1. Nearly one-third of the women serving in the military on active duty are black. Recently, the Army updated its regulations on permitted hairstyles.
2. The order, referenced as Army Regulation 670-1, bans twists, dreadlocks, afros, (defined as a style in which the “bulk of hair exceeds more than 2” from scalp”), and regulates that braids and cornrows must be small in size.
These regulations create a conundrum for women with naturally thick, curly, kinky, “bulky” hair because when straight hair is seen as normative, anyone without it has some hoops to jump through, one woman currently serving in the Army told BuzzFeed.
“Per the regulation, soldiers with medium-length hair (defined as extending more than 1 inch from the scalp to just above the lower edge of the collar of the uniform) are authorized to wear their hair down, but it may not exceed 2 inches in bulk measured from the scalp,” said the woman, who asked to remain anonymous because she is not authorized to speak to the media.
“This becomes problematic for a natural-haired female who may have medium-length hair that cannot yet be pulled back into a ponytail, but exceeds the limit on bulk simply because of the hair’s texture,” she said.
These regulations push women of color with highly textured hair toward styles that are more time consuming, expensive, and harmful to the health of the hair, like weaves, wigs, and straightening, either chemically or via heat styling. Many see this as an extension of the pressure to assimilate that marginalized “others” are often faced with in many areas of life.
4. The new rules drew the ire of scores of black women who believe that they are unfairly targeted by the regulations, and the Congressional Black Caucus has now stepped in.
The 16 female members of the Congressional Black Caucus appealed to Defense Secretary Chuck Hagel via a letter that states, in part:
African American women have often been required to meet unreasonable norms as it relates to acceptable standards of grooming in the workplace. Understand that these standards should shift based on each community’s unique and practical needs. New cultural norms and trends naturally change, ensuring that no person feels targeted or attacked based on his or her appearance. We believe the Army’s updated rules and the way they are written fail to recognize this reality.
In addition to effectively highlighting the trouble with placing “uniformity” above the reality of diversity, the letter also takes aim at the racialization of terms like “unkempt” and “matted”:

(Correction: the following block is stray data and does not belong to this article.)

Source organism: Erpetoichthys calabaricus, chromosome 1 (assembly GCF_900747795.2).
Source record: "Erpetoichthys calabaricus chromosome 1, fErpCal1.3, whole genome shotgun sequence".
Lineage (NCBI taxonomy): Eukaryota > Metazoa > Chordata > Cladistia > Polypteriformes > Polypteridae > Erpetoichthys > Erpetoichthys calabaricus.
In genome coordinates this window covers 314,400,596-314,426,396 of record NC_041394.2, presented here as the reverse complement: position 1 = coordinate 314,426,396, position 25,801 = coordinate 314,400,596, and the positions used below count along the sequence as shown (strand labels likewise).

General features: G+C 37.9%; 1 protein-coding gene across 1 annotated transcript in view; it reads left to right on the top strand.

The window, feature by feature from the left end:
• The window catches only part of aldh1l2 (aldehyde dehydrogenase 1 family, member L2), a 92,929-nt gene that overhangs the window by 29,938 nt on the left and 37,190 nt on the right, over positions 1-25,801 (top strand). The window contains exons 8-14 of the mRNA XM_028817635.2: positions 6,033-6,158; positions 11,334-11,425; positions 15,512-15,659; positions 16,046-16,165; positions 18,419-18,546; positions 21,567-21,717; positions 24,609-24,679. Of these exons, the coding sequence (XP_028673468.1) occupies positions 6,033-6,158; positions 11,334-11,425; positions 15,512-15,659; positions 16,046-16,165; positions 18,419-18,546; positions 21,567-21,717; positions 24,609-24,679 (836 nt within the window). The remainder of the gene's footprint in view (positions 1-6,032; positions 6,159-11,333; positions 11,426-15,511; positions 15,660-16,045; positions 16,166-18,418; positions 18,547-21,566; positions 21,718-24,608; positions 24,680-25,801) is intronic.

… The use of words like “unkempt” and “matted” when referring to traditional hairstyles worn by women of color are offensive and biased. The assumption that individuals wearing these hairstyles cannot maintain them in a way that meets the professionalism of Army standards indicates a lack of cultural sensitivity conducive to creating a tolerant environment for minorities.
In an interview with NPR, Lori Tharps, an associate professor of journalism at Temple University and co-author of Hair Story: Untangling the Roots of Black Hair in America, said she was also troubled by the terminology used to describe the hair of women of color.
“I call those, you know, culturally insensitive words,” she said. “if you understood the backstory of black people and their relationship with their hair in this country, you would stay away from words like matted and unkempt because they have been used historically to keep somebody from getting a job or allow them to have access to certain institutions even.”
6. Representative Barbara Lee of California, a member of the black caucus, released a statement in response to the Army’s regulations declaring her intent to stand with the women of the Congressional Black Caucus.
The daughter of a veteran of WWII and the Korean War, Lee says she understands the need for uniforms and uniformity. Still, she says, “Describing these standards as necessary to “maintain uniformity within a military population” does little more than to further marginalize and label a group of women and their traditional hairstyles as an “other.” Further, it leaves women of color few choices other than to employ an expensive and difficult-to-maintain chemical process to assimilate to these biased standards.”
7. Lt. Col. Alayne P. Conway, Army spokeswoman, said that black women were involved in the process for developing and refining the guidelines, and that the group itself was led by a black woman.
“Not only were nearly 200 senior female leaders and soldiers, which included a representative sample of the Army’s populations, part of the decision-making process on the female hair standards, but the group was also led by an African-American female,” Conway told the New York Times.
The Army has declined to make the black women involved in developing the new regulations available to comment.